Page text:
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The war at the workplace: Calcutta’s dockworkers and changing labour regime, 1939–1945

Agarwal, P (2022) The war at the workplace: Calcutta’s dockworkers and changing labour regime, 1939–1945. In: International Review of Social History .

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Official URL: https://doi.org/10.1017/S0020859022000013


The upheavals of World War II prepared a new labour regime in twentieth-century India, in employers’ chambers, government offices, and in the newly established Labour Department, but as crucially, at the workplace and on the shop floor. This article studies the case of Calcutta port, an important military port in Southeast Asia after the fall of Singapore and Rangoon, where the complex historical processes resulting from the war generated an unprecedented impetus for the transformation of the labour regime. It examines the powerful impact and dynamics of the war at two levels: at the level of long-run changes in the work organization, and, through a microhistory approach, at the level of workers’ everyday wartime experiences. Under wartime exigencies, the employers introduced ad hoc, piecemeal, but significant reforms – food rations, bonuses, higher wages, housing provisions, and regularization of employment – that were more extensive than originally conceived of and proved to be irreversible, and, ultimately, cracked open a labour regime based on casual labour. The focus on workers’ experiences shows us how the measures designed for stabilization and efficiency proved to be profoundly unsettling in the context of dramatic events that pervaded the workplace. In the shadows of the war, workers and employers experienced a balance of forces in flux. Labour relations were marked by anticipations, hostility, tensions, and, increasingly, sharpness of conflict. The article argues that, by the end of the 1940s, the employers and the state had overcome an industrial relations crisis through nothing less than a restructuring of port labour relations, creating a highly regulated “formal sector” with significant welfare provisions.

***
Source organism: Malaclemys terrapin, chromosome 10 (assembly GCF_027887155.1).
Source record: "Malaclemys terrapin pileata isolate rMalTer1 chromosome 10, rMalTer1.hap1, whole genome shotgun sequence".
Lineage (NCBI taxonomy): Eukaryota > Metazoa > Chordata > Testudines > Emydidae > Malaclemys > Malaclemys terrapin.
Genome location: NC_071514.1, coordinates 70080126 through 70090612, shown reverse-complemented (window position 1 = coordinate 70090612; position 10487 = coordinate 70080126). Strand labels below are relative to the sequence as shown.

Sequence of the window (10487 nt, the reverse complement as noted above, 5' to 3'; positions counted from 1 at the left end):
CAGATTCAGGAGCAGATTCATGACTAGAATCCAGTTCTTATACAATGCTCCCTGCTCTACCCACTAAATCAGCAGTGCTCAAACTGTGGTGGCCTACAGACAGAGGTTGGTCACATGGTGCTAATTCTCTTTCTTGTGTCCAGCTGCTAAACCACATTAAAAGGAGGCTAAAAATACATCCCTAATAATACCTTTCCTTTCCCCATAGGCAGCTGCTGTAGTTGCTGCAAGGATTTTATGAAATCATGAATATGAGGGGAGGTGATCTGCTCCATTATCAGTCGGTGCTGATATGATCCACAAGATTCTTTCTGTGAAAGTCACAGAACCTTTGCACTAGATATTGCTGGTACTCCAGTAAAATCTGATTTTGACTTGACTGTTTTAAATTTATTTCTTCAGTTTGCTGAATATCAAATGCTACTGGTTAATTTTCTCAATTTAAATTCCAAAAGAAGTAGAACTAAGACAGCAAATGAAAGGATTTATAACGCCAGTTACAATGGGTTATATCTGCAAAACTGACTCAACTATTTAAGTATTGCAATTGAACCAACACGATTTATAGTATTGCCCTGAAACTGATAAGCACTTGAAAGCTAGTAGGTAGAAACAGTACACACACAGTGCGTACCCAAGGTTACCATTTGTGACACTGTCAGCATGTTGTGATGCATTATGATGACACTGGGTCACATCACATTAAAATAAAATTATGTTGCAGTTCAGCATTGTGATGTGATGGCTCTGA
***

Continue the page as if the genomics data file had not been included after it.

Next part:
Item Type: Journal Article
Publication: International Review of Social History
Publisher: Cambridge University Press
Additional Information: The copyright for this article belongs to the Author.
Department/Centre: Others
Date Deposited: 08 Jul 2022 09:27
Last Modified: 08 Jul 2022 09:27
URI: https://eprints.iisc.ac.in/id/eprint/74318

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